What parents need to know
Parents Need to Know
Parents need to know that this installment of the long-running series includes a plot point about Alice's friend who is both sexually active and pregnant. Her pregnancy is handled with real emotion: disbelief, horror, despair, panic, and realistic adult intervention. Other than that, there are some light making out/kissing scenes. Another girl discovers the wonders of a push-up bra. Also, Alice is a member of her school's gay-straight alliance and attends meetings where the kids do stuff like discuss the word "queer" and make plans for future events.
What's the story?
Alice is having trouble figuring out who she is. Just when she thinks she has a good grasp, something happens that makes her question herself. A friend's pregnancy, a rekindled romance, changing friendships, changes at home -- all of these events keep Alice feeling sort of like herself, but not quite. People tell her to get used to it, but Alice wonders how life became so complicated.
Is it any good?
ALMOST ALICE is a great addition to Phyllis Naylor's Alice series. Picking up in the second semester of 11th grade, Alice wonders who she is outside of being the best of best friends. Naylor captures the confusing time in teens' lives when it feels as if everything around them is changing -- including the way they see themselves. She also adds a healthy amount of humor. When a teen girl's house catches fire, concern quickly turns into hilarious embarrassment as firefighters discover the cause of the fire: her much-loved, secondhand, rubber push-up bra.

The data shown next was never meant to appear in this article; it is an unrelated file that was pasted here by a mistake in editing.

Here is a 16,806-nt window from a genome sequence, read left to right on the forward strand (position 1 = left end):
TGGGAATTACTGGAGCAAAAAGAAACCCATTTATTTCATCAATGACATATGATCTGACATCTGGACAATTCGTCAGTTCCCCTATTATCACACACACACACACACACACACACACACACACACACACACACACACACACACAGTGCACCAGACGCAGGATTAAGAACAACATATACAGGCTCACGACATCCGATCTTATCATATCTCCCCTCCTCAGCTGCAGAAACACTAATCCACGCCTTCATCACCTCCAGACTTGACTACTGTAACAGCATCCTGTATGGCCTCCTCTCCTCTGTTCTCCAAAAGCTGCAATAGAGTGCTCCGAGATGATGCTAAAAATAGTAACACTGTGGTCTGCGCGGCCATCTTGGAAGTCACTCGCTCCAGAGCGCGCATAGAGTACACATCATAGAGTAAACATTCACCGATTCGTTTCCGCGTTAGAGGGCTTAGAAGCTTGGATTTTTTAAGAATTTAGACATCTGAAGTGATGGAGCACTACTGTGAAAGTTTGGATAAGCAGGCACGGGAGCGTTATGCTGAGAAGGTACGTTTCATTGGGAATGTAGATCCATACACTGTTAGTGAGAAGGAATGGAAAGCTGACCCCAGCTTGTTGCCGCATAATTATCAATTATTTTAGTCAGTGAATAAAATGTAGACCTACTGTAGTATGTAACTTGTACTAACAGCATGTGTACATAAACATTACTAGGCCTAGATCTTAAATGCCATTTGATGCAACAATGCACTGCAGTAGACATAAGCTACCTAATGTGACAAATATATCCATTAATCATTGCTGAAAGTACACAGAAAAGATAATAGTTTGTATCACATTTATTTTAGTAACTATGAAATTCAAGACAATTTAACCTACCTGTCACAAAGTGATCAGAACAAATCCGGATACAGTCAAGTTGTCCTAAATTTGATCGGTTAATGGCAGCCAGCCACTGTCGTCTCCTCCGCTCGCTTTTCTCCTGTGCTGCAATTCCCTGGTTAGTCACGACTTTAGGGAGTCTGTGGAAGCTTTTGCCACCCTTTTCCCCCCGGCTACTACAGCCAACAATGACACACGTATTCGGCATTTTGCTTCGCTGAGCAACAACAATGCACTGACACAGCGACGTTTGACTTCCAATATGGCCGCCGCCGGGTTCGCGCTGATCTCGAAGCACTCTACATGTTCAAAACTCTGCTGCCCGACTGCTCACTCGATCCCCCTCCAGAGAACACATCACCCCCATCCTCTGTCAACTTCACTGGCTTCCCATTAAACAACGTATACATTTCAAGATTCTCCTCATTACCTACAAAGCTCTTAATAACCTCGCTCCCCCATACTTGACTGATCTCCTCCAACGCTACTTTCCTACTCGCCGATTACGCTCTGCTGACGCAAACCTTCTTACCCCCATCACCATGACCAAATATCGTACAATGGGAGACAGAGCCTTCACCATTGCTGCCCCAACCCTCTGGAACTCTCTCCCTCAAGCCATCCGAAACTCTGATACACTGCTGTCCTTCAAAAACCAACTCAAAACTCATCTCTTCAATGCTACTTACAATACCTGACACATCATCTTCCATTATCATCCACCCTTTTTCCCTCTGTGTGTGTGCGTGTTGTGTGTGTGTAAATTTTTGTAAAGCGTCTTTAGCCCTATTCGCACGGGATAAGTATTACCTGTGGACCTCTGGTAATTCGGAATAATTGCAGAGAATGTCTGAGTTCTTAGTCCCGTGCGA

Naylor also takes a serious turn of events -- an unplanned pregnancy -- with real emotion: disbelief, horror, despair, panic, and realistic adult intervention. With so many books about teen sex and pregnancy these days, it's a welcome dose of realism. The novel moves at a great pace that will keep readers turning pages, but things end far too neatly and in a very after-school-special way.
Families can talk about...
Families can talk about the pregnant teen in this book. What do you think of the way the author handled this plot point? Did it seem realistic to you? Parents may want to look at our advice for talking to kids about teen pregnancy for some ideas.
Also, parents may want to talk about coming-of-age stories. What marks this book as part of that genre? Young Adult books have changed a lot in recent years -- but their characters still seem to be struggling with questions of their own identity. How would this book have been different if it had been written 20 years ago? How would it have been the same?